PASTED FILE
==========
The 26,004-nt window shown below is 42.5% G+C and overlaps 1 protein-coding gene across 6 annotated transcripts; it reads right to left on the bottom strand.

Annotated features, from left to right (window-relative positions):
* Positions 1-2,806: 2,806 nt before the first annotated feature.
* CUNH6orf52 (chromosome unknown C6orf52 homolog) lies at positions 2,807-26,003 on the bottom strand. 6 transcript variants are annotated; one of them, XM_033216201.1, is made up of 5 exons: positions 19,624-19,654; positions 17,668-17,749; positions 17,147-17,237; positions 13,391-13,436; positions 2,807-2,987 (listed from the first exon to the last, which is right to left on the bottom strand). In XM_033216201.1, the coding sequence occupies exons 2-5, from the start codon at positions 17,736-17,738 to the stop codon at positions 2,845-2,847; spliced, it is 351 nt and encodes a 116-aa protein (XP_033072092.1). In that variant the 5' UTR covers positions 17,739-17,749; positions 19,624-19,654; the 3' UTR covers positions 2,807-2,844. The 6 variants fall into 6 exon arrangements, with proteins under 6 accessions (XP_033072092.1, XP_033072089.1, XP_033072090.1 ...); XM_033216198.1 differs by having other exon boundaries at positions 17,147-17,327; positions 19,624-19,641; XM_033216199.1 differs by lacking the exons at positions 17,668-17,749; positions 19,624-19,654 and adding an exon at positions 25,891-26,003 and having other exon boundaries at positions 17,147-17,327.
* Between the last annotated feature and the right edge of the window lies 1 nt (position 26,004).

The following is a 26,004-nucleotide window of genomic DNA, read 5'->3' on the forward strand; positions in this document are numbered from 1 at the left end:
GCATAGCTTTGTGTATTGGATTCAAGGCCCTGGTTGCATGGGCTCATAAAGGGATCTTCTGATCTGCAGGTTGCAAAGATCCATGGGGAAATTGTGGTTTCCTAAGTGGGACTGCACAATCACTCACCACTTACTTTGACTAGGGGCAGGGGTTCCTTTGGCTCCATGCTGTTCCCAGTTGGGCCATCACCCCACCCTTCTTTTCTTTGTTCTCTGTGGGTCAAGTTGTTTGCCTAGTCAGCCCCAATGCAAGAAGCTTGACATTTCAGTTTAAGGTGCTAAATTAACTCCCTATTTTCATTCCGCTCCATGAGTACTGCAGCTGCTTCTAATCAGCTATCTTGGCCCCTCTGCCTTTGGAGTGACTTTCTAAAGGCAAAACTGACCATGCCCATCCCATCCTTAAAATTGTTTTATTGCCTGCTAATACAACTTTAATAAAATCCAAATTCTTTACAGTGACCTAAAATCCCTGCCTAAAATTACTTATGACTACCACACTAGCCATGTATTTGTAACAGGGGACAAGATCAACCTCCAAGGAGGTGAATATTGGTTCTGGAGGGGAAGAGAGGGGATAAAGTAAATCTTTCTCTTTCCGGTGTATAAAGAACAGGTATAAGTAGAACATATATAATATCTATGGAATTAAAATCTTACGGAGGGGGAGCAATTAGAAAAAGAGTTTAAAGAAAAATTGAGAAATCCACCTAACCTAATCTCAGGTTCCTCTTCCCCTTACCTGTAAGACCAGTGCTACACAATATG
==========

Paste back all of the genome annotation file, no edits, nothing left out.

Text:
The 26,004-nt window shown below is 42.5% G+C and overlaps 1 protein-coding gene across 6 annotated transcripts; it reads right to left on the bottom strand.

Annotated features, from left to right (window-relative positions):
* Positions 1-2,806: 2,806 nt before the first annotated feature.
* CUNH6orf52 (chromosome unknown C6orf52 homolog) lies at positions 2,807-26,003 on the bottom strand. 6 transcript variants are annotated; one of them, XM_033216201.1, is made up of 5 exons: positions 19,624-19,654; positions 17,668-17,749; positions 17,147-17,237; positions 13,391-13,436; positions 2,807-2,987 (listed from the first exon to the last, which is right to left on the bottom strand). In XM_033216201.1, the coding sequence occupies exons 2-5, from the start codon at positions 17,736-17,738 to the stop codon at positions 2,845-2,847; spliced, it is 351 nt and encodes a 116-aa protein (XP_033072092.1). In that variant the 5' UTR covers positions 17,739-17,749; positions 19,624-19,654; the 3' UTR covers positions 2,807-2,844. The 6 variants fall into 6 exon arrangements, with proteins under 6 accessions (XP_033072092.1, XP_033072089.1, XP_033072090.1 ...); XM_033216198.1 differs by having other exon boundaries at positions 17,147-17,327; positions 19,624-19,641; XM_033216199.1 differs by lacking the exons at positions 17,668-17,749; positions 19,624-19,654 and adding an exon at positions 25,891-26,003 and having other exon boundaries at positions 17,147-17,327.
* Between the last annotated feature and the right edge of the window lies 1 nt (position 26,004).

The following is a 26,004-nucleotide window of genomic DNA, read 5'->3' on the forward strand; positions in this document are numbered from 1 at the left end:
GCATAGCTTTGTGTATTGGATTCAAGGCCCTGGTTGCATGGGCTCATAAAGGGATCTTCTGATCTGCAGGTTGCAAAGATCCATGGGGAAATTGTGGTTTCCTAAGTGGGACTGCACAATCACTCACCACTTACTTTGACTAGGGGCAGGGGTTCCTTTGGCTCCATGCTGTTCCCAGTTGGGCCATCACCCCACCCTTCTTTTCTTTGTTCTCTGTGGGTCAAGTTGTTTGCCTAGTCAGCCCCAATGCAAGAAGCTTGACATTTCAGTTTAAGGTGCTAAATTAACTCCCTATTTTCATTCCGCTCCATGAGTACTGCAGCTGCTTCTAATCAGCTATCTTGGCCCCTCTGCCTTTGGAGTGACTTTCTAAAGGCAAAACTGACCATGCCCATCCCATCCTTAAAATTGTTTTATTGCCTGCTAATACAACTTTAATAAAATCCAAATTCTTTACAGTGACCTAAAATCCCTGCCTAAAATTACTTATGACTACCACACTAGCCATGTATTTGTAACAGGGGACAAGATCAACCTCCAAGGAGGTGAATATTGGTTCTGGAGGGGAAGAGAGGGGATAAAGTAAATCTTTCTCTTTCCGGTGTATAAAGAACAGGTATAAGTAGAACATATATAATATCTATGGAATTAAAATCTTACGGAGGGGGAGCAATTAGAAAAAGAGTTTAAAGAAAAATTGAGAAATCCACCTAACCTAATCTCAGGTTCCTCTTCCCCTTACCTGTAAGACCAGTGCTACACAATATG